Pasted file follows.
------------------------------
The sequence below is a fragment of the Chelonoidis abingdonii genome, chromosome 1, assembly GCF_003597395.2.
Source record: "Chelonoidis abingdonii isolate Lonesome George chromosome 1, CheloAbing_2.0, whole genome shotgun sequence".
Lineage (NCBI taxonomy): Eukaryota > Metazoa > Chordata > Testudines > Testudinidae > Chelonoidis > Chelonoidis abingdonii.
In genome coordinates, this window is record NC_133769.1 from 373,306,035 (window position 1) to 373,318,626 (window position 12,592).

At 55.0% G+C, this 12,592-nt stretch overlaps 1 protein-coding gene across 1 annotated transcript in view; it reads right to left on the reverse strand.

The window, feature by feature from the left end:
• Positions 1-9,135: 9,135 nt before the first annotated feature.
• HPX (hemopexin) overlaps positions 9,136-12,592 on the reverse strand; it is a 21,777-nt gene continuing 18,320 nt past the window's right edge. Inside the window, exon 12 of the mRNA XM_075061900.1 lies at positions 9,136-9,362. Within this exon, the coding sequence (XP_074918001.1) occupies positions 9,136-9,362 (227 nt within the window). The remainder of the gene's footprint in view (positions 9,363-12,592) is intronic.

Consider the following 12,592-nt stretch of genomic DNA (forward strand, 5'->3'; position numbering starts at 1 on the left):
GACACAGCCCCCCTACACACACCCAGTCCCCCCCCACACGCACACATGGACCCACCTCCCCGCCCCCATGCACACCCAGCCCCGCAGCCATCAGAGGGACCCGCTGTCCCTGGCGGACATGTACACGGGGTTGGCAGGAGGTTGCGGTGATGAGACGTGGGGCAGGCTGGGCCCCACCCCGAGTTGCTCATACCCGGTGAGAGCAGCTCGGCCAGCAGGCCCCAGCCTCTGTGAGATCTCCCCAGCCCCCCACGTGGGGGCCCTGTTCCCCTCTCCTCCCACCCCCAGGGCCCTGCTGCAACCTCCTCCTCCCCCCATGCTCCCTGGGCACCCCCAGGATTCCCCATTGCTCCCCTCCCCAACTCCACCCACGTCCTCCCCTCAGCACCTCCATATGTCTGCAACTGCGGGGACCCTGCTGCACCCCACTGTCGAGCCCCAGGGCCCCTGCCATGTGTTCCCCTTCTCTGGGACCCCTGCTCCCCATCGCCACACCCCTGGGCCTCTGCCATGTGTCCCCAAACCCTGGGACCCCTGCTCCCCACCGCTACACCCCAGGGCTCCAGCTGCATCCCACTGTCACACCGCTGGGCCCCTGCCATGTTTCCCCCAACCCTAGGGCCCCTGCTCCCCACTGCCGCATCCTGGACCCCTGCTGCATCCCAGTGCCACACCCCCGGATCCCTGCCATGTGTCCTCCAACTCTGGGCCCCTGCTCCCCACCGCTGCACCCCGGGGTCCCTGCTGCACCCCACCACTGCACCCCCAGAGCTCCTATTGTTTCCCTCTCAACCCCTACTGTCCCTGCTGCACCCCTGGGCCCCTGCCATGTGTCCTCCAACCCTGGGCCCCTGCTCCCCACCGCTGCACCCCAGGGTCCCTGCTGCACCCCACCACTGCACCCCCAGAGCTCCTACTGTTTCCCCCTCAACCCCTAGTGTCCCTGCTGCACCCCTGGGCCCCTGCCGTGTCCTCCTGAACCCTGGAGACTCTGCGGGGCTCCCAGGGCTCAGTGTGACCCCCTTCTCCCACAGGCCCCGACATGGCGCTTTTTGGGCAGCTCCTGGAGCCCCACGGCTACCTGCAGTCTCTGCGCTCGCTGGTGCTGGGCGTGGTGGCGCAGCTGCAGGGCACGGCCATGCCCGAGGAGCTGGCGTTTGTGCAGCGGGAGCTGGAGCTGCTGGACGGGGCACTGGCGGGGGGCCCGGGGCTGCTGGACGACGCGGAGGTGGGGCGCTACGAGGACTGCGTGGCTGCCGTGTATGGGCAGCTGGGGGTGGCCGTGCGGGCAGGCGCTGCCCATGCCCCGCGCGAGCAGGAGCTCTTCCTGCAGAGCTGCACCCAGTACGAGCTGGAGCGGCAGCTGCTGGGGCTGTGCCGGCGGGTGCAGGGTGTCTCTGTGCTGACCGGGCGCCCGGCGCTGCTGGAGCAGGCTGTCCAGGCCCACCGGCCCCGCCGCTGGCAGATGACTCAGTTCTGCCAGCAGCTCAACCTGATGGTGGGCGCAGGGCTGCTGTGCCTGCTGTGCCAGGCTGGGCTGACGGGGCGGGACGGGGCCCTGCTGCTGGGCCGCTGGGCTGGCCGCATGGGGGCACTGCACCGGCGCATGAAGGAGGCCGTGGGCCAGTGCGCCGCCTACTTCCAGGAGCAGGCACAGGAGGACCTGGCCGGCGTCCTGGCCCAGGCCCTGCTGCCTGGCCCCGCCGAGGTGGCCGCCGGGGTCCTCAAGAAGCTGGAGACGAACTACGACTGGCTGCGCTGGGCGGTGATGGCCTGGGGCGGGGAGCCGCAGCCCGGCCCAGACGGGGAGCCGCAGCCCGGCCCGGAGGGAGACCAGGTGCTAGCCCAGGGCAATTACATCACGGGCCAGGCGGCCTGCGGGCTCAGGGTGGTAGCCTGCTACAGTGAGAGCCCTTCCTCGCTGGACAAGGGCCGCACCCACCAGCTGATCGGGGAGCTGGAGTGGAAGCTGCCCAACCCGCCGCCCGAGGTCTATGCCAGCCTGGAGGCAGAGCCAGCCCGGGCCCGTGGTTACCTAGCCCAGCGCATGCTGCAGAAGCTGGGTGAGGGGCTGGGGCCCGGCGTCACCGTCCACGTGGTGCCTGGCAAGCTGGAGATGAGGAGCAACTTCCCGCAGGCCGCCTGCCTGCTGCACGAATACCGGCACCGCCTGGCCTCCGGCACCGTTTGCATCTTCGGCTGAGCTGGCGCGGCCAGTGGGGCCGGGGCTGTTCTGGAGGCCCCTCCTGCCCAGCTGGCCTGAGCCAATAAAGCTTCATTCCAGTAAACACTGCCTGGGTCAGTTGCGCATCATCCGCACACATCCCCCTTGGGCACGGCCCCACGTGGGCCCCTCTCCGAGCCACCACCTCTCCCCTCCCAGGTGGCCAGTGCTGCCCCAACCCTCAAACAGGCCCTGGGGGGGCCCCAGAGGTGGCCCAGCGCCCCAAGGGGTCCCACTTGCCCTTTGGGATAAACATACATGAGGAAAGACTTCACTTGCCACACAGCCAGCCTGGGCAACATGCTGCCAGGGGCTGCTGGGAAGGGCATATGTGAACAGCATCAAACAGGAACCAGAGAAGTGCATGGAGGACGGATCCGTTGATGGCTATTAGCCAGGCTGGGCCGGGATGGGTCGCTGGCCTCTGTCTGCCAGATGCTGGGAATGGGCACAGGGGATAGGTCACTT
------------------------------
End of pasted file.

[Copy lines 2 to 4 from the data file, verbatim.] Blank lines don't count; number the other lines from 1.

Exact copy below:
Source record: "Chelonoidis abingdonii isolate Lonesome George chromosome 1, CheloAbing_2.0, whole genome shotgun sequence".
Lineage (NCBI taxonomy): Eukaryota > Metazoa > Chordata > Testudines > Testudinidae > Chelonoidis > Chelonoidis abingdonii.
In genome coordinates, this window is record NC_133769.1 from 373,306,035 (window position 1) to 373,318,626 (window position 12,592).